“When the tonkatsu arrives, hold back your urge to eat it, and let’s admire it first. The golden coloured coating that juts out like swords is called kendachi. That is the proof of good frying”.

▼ Mr Sato followed these sage instructions, admiring the cutlet’s golden coating of fried breadcrumbs.

▼ The golden crumbs stood out like little swords, with beautiful tips that could pierce the heavens.

The moments spent admiring the beautifully fried exterior made Mr Sato feel as if he were about to eat a product forged by a famous craftsman. 

▼ The sixth step was to eat a bite of tonkatsu on its own, without adding anything to it.

It was a delicious bite that highlighted the true glory of the fried exterior, but Mr Sato still prefers his tonkatsu with a good dollop of tonkatsu sauce. Thankfully, the sixth step recommends eating the tonkatsu with sauce after the first bite, and enjoying it between mouthfuls of cabbage, rice, soup and pickles while being mindful of all the different textures and flavours.

Ohhhhh yessss. Now this was more like it — the aroma of the sesame and the slight tartness of the sauce brought out the sweetness of the pork beautifully.

Because he’d been observing the etiquette guide and suppressing the urge to eat so far, the first bite of saucy tonkatsu made Mr Sato’s appetite explode into overdrive. He quickly heaped mouthfuls of delicious food into his mouth, only slowing down when he came to the fried shrimp, where he stopped to admire the kendachi once again.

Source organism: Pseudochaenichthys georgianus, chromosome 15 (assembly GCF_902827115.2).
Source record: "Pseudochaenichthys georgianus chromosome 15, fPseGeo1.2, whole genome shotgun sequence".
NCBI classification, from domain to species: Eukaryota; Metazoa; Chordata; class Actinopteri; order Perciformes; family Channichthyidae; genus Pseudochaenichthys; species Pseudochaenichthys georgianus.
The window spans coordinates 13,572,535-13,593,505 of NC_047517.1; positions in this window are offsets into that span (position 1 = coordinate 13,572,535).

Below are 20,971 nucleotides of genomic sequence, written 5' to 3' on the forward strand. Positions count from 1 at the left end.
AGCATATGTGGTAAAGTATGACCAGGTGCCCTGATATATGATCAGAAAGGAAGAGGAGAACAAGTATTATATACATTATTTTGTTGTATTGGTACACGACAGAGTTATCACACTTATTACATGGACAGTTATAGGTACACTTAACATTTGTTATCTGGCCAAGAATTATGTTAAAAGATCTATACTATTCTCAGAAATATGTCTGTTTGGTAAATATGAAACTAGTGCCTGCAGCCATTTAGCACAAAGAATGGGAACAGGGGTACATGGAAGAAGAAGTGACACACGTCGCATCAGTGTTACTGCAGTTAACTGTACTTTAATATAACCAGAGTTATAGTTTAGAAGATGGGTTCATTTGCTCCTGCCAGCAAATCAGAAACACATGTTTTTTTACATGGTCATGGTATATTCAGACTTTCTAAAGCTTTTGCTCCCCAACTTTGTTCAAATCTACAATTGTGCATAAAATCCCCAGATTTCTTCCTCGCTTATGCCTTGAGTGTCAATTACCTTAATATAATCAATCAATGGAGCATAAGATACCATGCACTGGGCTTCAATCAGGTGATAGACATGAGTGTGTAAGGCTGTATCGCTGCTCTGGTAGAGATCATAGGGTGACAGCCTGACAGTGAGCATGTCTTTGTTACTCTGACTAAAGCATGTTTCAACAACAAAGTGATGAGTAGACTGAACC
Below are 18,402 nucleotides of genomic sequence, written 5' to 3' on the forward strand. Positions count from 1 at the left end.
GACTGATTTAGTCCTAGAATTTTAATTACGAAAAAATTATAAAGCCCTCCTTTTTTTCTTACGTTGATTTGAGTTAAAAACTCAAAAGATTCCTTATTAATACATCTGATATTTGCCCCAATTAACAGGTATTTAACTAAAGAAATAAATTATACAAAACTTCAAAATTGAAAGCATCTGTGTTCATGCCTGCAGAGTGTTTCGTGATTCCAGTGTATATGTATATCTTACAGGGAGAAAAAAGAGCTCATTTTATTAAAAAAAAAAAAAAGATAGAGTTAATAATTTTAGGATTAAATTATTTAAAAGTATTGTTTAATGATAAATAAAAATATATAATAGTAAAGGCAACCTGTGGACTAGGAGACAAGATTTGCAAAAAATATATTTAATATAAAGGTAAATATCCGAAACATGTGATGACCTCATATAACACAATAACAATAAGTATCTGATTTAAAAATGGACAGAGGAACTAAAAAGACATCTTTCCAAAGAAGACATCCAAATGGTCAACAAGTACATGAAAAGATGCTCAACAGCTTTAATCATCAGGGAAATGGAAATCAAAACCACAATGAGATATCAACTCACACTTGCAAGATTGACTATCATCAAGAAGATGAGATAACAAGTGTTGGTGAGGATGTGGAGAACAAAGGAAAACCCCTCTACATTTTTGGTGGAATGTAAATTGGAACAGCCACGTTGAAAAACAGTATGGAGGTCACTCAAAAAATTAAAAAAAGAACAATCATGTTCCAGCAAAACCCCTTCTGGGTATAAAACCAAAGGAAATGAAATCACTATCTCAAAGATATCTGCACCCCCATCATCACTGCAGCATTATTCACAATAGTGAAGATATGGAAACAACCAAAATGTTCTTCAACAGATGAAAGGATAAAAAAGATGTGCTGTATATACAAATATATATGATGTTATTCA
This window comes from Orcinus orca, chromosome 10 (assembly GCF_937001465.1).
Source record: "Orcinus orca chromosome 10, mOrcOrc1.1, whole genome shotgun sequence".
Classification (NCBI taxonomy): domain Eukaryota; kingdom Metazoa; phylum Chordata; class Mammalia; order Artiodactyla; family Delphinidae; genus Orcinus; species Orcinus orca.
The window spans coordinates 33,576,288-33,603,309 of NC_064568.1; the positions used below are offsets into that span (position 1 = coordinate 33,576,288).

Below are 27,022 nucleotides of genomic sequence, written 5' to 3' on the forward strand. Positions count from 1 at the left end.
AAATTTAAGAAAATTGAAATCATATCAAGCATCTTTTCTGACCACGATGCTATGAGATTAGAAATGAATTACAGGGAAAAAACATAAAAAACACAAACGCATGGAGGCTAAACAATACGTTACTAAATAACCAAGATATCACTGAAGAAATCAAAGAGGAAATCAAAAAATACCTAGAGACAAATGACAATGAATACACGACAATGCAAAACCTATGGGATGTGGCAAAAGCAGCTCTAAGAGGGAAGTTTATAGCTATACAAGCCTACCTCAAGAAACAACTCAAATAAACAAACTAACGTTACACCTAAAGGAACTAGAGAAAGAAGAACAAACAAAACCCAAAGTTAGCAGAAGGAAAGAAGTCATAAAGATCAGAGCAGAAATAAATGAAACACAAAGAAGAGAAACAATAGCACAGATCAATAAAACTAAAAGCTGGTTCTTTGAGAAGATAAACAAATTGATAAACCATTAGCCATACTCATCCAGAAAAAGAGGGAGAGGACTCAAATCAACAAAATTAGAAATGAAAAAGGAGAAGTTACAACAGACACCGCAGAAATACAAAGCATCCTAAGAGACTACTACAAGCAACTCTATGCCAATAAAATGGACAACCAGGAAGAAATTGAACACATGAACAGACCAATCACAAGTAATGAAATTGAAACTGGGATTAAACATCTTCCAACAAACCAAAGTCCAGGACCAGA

Mr Sato could feel an extraordinary “chi” energy drifting from the blades of fried breadcrumbs, and after adorning it with a dollop of tartar sauce on the tip…

▼ …it slayed him with its deliciousness!!

Mr Sato has eaten a lot of fried shrimp in his time, but this was a masterpiece — the coating was superb and the oil had been well drained, giving it an intense crunch that remained crisp even after it had cooled down.

Now all that was left to do was complete the final two steps, with step 7 being to request free refills of cabbage, rice or miso soup until you feel satiated, and step 8 being to put your palms together and say “gochisosama”, as is customary when finishing meals in Japan, to express thanks for the food you’ve just eaten.

▼ With his hands once again busy taking selfies, Mr Sato closed his eyes and whispered “gochisosama” in thanks for the feast.

It’s been over half a century since Saboten was founded in 1966, and their expertise in the way of the tonkatsu is truly outstanding. Whether you’re new to this Japanese dish, or an old hand like Mr Sato, a visit to Saboten will totally convert you to the wonders of this restaurant chain, and if you can be patient enough to follow the eight-step etiquette guide, it’ll make the meal taste even better.

Mindful eating really does have the power to elevate a dining experience, so Mr Sato highly recommends trying it — even when you’re eating tonkatsu from the ‘King of Tonkatsu’ on a bench in Tokyo.

Related: Shinjuku Saboten